Where descriptive words used in the tariff acts are commercial terms, they are to be construed in the sense in which they are nsed in commerce; and If at the time of the passage of the act of 18$3 there was a class of articles defined and well known in th,e branch of commerce to which they belonged as philosophicM instruments, all articles within that class are dutiable under the trade name, as in said act·
Ifthedesignatlon "philosophical apparatus and instruments" is not a trooe term, then it is to be construed a,ccording' to the meaning ordinarily given to the words in common speech, and in that sense it includes not merely such instruments as are used in purely scientific investigation or instruction, but all instruments designed to illustrate or utilize certain laws of natural philosophy, and which require for their design or their manufacture or their use some special knOWledge of those lawa. " Disks of glass known as "spectacle lenses," whiLll have been ground or polished fOT use in spectacles, and which only require to be cut and fitted to the frame, are DOt exempt from duty as "plates or disks of glass uDwrought, for use in the manufacture of optical instruments," but are dutiable as "articles of i:lass cut, engraved, " etc. Small rectangular pieces of common window glass, used for microscope slides, are dut,iable as "common window glass, not exceeding ten by fifteenincheslquare. " and not as "articles of glass cut, tt etc.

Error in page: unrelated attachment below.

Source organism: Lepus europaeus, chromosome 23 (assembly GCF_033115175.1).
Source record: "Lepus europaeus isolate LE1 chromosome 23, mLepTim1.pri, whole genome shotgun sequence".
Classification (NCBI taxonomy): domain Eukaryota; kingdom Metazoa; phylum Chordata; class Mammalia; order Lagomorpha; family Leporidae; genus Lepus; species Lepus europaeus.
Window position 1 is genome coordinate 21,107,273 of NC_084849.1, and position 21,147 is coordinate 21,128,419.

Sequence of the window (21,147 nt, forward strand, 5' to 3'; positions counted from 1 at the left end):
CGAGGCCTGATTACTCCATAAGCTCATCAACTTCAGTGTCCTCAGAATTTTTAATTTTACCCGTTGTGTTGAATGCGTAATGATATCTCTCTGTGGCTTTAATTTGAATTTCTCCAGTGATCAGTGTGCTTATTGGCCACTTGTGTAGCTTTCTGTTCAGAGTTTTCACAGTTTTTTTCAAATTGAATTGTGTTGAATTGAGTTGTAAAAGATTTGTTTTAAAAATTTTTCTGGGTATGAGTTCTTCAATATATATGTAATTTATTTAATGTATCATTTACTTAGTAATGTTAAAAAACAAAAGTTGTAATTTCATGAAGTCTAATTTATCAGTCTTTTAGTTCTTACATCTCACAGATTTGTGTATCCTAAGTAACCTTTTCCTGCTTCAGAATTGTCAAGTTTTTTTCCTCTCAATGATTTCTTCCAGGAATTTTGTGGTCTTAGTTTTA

At Law. This was an action brought by an importer to recover an alleged excess of duty imposed by the collector. The plaintiffs imported the following articles, which they claimed to be dutiable as "philosophical apparatus and instruments," and which the government claimed to be dutiable as manufactures composed wholly or in part of iron, steel, copper, etc., viz., (1) dynamos, dynamometers, ammeters, volt-meters, milliamperes, and amperemeters; (2) surveying aneroids; (3)clinical thermometersj(4) spy glasses, marine glasses, binoculars, and opera glasses; (5) achromatic lenses, rectilinear lenses, projection lenses, railroad lenses, photographic lenses, and loupes richaud. Plaintiffs also imported glass diskfl known as "spectacle lenses." These disks had been ground or pol. ished for use in spectacles, but required to be cut and fitted to the frame before forming part of the finished spectacle. Plaintiffs claimed that these were exempt from duty under the provision in the free list for "glass plates or disks unwrought, for use in the manufacture of optical instruments." The collector claimed that they were dutiable as "articles of glass cut," etc. Plaintiffs also imported small rectangular pieces of common window glass used as microscopic slides. The glass had no. been subjected to any other process of manufacture than the cutting into sizes. Plaintiffs claim that the articles were dutiable as "common window glass, not exceeding ten by fifteen inches square;" The collector contended that they were dutiable as "articles of glass cut," etc. As ta the articles claimed to be philosophical instruments considerable evidence given on both sides on the question whether the term was a v.42i'.no.3-14